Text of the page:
In MEMOLAB, the human learner and the machine expert jointly constructed an experiment on human memory. Collaboration is based on what can be the most easily shared between a person and a machine: the interface. Let us imagine two rule based systems that use a same set of facts. They share the same representation of the problem. Any fact produced by one of them is added to this shared set of facts. Hence, at the next cycle of the inference engine, this new fact may trigger a rule in either of the two rule-bases. Now, let us replace one computerized expert by a human learner. The principle may still apply provided we use an external problem representation instead of the internal one. The shared set of facts is the problem representation as displayed on the interface (see figure 1). All the conditions of the machine's rules refer only to objects displayed on the screen. The actions performed by the rules modify the problem representation.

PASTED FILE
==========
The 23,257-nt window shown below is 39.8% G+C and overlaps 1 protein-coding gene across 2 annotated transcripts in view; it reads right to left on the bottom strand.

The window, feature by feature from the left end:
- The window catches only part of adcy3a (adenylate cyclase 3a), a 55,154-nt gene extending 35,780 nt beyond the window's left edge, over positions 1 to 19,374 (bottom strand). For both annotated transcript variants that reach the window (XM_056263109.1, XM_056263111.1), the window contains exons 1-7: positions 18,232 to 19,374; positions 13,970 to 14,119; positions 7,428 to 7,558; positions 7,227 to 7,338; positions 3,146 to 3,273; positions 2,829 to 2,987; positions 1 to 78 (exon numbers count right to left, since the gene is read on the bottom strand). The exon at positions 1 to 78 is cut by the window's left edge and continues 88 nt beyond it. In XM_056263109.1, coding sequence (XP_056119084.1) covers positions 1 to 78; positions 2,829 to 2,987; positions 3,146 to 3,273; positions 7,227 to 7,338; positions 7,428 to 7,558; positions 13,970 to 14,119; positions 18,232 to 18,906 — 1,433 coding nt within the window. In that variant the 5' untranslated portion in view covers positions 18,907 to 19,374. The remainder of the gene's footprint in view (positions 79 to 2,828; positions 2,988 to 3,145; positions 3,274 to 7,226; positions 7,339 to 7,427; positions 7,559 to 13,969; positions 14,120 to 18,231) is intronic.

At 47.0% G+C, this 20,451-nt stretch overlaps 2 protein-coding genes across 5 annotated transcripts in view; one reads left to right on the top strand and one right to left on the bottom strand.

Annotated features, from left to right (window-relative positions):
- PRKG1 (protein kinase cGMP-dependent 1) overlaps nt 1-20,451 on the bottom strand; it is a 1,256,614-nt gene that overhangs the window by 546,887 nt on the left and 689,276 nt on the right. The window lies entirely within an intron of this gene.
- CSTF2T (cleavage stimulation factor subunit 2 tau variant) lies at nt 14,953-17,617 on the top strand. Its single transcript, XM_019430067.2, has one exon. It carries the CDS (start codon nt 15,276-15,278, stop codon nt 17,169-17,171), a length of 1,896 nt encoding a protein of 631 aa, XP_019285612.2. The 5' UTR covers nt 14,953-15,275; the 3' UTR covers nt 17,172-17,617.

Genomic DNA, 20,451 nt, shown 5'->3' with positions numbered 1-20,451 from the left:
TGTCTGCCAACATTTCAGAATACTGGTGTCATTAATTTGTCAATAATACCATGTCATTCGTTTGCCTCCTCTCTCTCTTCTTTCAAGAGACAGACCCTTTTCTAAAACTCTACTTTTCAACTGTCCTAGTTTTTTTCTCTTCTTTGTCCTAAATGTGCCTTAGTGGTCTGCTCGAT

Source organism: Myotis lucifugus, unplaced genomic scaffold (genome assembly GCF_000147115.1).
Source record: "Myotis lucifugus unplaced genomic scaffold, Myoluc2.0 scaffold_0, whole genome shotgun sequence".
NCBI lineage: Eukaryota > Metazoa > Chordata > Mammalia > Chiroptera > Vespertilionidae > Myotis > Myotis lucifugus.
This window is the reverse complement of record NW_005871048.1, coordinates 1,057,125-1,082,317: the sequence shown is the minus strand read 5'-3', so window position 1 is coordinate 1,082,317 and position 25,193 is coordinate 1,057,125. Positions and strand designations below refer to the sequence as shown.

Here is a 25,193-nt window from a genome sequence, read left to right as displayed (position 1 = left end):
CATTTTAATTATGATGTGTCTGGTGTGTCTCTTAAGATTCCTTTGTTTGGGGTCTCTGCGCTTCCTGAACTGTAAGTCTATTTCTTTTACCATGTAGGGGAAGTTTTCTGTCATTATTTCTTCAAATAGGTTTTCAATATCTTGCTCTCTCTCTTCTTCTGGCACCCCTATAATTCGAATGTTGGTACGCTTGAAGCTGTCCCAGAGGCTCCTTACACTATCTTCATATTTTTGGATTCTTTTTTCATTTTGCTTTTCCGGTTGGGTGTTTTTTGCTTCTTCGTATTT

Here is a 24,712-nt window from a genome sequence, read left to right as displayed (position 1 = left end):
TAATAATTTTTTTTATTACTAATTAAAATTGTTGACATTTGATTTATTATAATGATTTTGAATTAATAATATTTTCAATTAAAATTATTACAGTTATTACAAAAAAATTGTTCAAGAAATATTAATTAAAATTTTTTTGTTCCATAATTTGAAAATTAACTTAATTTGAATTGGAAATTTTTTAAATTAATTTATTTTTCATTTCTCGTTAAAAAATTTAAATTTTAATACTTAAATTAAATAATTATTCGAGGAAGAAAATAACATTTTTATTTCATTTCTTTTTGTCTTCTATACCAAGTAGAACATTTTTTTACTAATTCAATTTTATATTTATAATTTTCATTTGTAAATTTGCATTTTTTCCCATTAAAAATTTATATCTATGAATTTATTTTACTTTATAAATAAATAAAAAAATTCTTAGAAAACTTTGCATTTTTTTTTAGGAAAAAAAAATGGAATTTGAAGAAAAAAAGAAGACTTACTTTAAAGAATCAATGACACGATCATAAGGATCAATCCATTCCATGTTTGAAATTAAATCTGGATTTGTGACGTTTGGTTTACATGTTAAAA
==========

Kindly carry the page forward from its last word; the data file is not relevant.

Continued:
Figure to appear
    Figure 1: Opportunism in human-machine collaboration in MEMOLAB

    In short, the shared representation is visible by both partners and can be modified by both partners. We do not claim that they share the same 'internal' representation. Sharing an external representation does not imply at all that both partners build the same internal representation. The shared concrete representation simply facilitates discussion of the differences between the internal representations and hence supports grounding mechanisms. Some recent experiments with MEMOLAB (Dillenbourg et al., 1993) revealed that such mechanisms may occur between a human and a machine: the learner perceives how the machine understands him (i.e. he makes a diagnosis of the machine diagnosis) and reacts in order to correct eventual misdiagnosis: